Remembering the forgotten on Memorial Day

In our nation’s history, we have lost over 1.3 million lives in our armed forces. On this Memorial Day, we remember all those men and women who served this country with distinction and gave above and beyond what any man or woman should ever have to give. We remember those lives given so others on our soil and around the world may live.  But the sad truth is we have forgotten so many.

We forget many men and women who were lost in acts of war that were not in the Army or Navy. These individuals may never have served a day of their lives in the Marine Corp or Air Force or even the Coast Guard.  We forget the individuals that willing served their community and country in a civilian capacity.

As the years have past, we have forgotten the nearly ten thousand Merchant Marines killed during World War II.  One out of every twenty-six mariners died in the line of duty.  If it had not been for the fleet of merchant ships and the men and women that served aboard them as part of the U.S. Merchant Mariner fleet, the Allied forces serving in Europe, the Pacific and in Africa would certainly have lost the war. These were civilian volunteers that knew they were putting their lives on the line, yet served anyway.  These men and women should not be forgotten today.

We should remember the 68 civilians killed during the attack on Pearl Harbor.  Among the many civilians that sacrificed so much were several federal government employees such as Philip Ward Eldred, 36, who was working at Hickam Field.  He had left his wife’s side that morning to help whom ever he could during the attack.  His name and the names of others, including three Honolulu firefighters, are not ones we tend to remember on a day when we should be taking time to remember all of those that gave of themselves to serve this country.

How often do we stop on Memorial Day and remember the lives of the 72 police officers and 343 firefighters.  Why does their sacrifice go unnoticed today?

Why does the sacrifice of people like Richard Guadagno, an officer with U.S. Fish and Wildlife go forgotten?  This was a man that took his job, protecting the wild spaces of this country, seriously.  It was that dedication that explains his actions on September 11th, 2001.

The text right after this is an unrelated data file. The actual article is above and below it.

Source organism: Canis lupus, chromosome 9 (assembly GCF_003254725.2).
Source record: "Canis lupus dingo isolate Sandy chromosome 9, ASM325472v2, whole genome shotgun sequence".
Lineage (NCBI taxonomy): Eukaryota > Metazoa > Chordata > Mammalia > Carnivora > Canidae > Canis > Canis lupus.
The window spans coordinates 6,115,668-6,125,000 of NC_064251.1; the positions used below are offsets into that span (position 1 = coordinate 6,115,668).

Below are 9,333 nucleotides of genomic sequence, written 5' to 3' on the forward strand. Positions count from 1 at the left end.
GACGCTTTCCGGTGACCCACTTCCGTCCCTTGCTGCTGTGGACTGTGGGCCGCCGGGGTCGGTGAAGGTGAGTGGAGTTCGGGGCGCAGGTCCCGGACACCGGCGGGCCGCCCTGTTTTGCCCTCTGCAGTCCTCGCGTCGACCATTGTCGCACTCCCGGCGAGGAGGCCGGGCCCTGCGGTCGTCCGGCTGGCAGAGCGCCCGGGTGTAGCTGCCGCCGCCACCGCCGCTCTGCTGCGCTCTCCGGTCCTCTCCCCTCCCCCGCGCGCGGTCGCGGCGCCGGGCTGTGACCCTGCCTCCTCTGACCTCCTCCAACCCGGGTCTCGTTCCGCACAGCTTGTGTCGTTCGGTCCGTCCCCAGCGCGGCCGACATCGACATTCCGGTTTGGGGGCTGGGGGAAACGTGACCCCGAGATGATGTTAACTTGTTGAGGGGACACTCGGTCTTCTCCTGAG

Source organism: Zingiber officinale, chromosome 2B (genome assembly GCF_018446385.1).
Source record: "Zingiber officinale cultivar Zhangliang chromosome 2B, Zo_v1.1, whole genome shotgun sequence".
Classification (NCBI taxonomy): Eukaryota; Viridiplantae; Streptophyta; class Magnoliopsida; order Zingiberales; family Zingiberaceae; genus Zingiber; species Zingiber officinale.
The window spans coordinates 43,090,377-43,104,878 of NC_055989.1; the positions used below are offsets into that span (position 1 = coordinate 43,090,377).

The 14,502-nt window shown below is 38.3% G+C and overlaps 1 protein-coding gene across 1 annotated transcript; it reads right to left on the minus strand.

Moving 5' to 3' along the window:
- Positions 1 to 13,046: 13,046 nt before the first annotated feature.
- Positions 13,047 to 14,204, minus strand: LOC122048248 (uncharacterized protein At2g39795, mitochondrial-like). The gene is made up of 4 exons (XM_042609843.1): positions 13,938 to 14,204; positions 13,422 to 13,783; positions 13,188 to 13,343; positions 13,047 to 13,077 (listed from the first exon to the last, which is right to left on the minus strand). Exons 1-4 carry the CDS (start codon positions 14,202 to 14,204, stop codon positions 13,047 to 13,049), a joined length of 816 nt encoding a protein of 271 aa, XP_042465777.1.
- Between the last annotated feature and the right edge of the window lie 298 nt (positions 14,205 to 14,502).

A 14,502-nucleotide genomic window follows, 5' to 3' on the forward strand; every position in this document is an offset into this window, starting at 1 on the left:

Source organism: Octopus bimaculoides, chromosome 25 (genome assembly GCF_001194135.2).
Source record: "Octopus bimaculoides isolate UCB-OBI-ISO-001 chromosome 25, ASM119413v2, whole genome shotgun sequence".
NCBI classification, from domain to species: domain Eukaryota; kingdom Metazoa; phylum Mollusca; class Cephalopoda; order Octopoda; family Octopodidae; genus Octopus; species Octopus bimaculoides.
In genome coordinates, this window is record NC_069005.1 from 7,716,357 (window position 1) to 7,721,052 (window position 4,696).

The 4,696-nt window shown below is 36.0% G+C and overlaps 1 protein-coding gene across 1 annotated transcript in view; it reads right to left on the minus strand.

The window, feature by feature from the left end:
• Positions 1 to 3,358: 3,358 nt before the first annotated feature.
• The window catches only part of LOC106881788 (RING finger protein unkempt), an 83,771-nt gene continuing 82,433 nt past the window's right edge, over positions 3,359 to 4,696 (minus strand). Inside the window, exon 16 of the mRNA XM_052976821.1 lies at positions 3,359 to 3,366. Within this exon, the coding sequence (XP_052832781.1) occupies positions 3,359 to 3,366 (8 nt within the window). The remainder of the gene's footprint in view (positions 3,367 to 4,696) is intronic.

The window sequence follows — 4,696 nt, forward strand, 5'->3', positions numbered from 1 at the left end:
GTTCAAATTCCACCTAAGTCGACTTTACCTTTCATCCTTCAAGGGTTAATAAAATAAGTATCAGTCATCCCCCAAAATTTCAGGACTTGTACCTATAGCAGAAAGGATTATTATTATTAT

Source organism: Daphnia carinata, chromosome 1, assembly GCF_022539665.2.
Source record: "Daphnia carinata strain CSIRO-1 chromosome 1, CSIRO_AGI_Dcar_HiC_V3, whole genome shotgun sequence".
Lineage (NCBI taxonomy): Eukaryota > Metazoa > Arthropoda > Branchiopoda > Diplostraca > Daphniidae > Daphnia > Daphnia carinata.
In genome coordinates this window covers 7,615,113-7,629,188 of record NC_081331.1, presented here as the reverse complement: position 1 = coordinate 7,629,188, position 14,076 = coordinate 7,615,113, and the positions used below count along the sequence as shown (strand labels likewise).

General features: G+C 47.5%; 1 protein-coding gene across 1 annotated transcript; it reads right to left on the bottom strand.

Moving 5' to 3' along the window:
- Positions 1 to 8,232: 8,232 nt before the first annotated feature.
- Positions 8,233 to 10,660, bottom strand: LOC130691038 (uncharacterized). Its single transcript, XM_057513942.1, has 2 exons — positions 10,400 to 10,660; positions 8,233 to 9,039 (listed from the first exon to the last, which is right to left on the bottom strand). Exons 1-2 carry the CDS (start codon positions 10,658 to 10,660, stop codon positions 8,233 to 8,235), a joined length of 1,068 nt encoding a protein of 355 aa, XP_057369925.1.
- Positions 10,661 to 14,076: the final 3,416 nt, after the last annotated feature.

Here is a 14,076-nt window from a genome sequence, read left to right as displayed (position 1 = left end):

Robert was one of the heroes of Flight 93.  He and several others knew the stakes were high but refused to sit back.  The act of attempting to retake the cockpit was an act of unparalleled bravery.

People like Yamel Merino and Richard Pearlman are among the brave men and women we also should be remembering.  Yamel was a twenty four year old EMT and single mother to her eight year old son.  She wasn’t a member of the FDNY but a three-year veteran of MetroCare Ambulance Service.  James O’Connor, MetroCare vice president, stated in response to her death “Yamel never refused an assignment or re­quest. ... It happened because Yamel was where she wanted to be, in the middle of the biggest attack in our country’s history, helping strangers,”

Richard Pearlman was dedicated to and had a huge heart for the calling that found him at an early age. He was only 18 years old and was a volunteer for Forest Hills Vol­unteer Ambulance Corp. in Queens, New York.  He had started his career in EMS as a dispatcher at the age of 14. He was delivering paperwork to 1 Police Plaza in Lower Manhattan on the September morning when the first plane hit the World Trade Center.  Richard wasn’t even a certified EMT yet, but that didn’t stop him from catching a ride with a police officer responding to the scene and then assisting with patient care among the chaos and falling burning debris. He was on the ground in the South Tower tending to patients when the tower fell.

Just as each soldier that walks into battle and gives his or her life as the ultimate sacrifice, these civilian men and women were mothers and fathers, sons and daughters, husbands and wives.  They all left someone behind. Should we not begin to recognize that the sacrifice these men and women have given is equal to that of each and every soldier lost in combat? Can we honestly go about our Memorial Day observances and not remember these lives?

Today I remember them!

 

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    Meggan Sommerville

    Meggan Sommerville is a Christian transgender woman with a heart for educating others about the transgender community and her faith in her Savior, Jesus Christ. Her career life has taken her on a variety of adventures, from being a veterinary technician in the Western burbs of Chicago to being an EMT/Paramedic, EMS instructor, and a paid on call firefighter for Bolingbrook , Illinois. Since 1998, she has been the frame shop manager for a national craft retailer. You can contact Meggan via email at Transgirlatcross@aol.com or find her on Facebook at Trans Girl at the Cross

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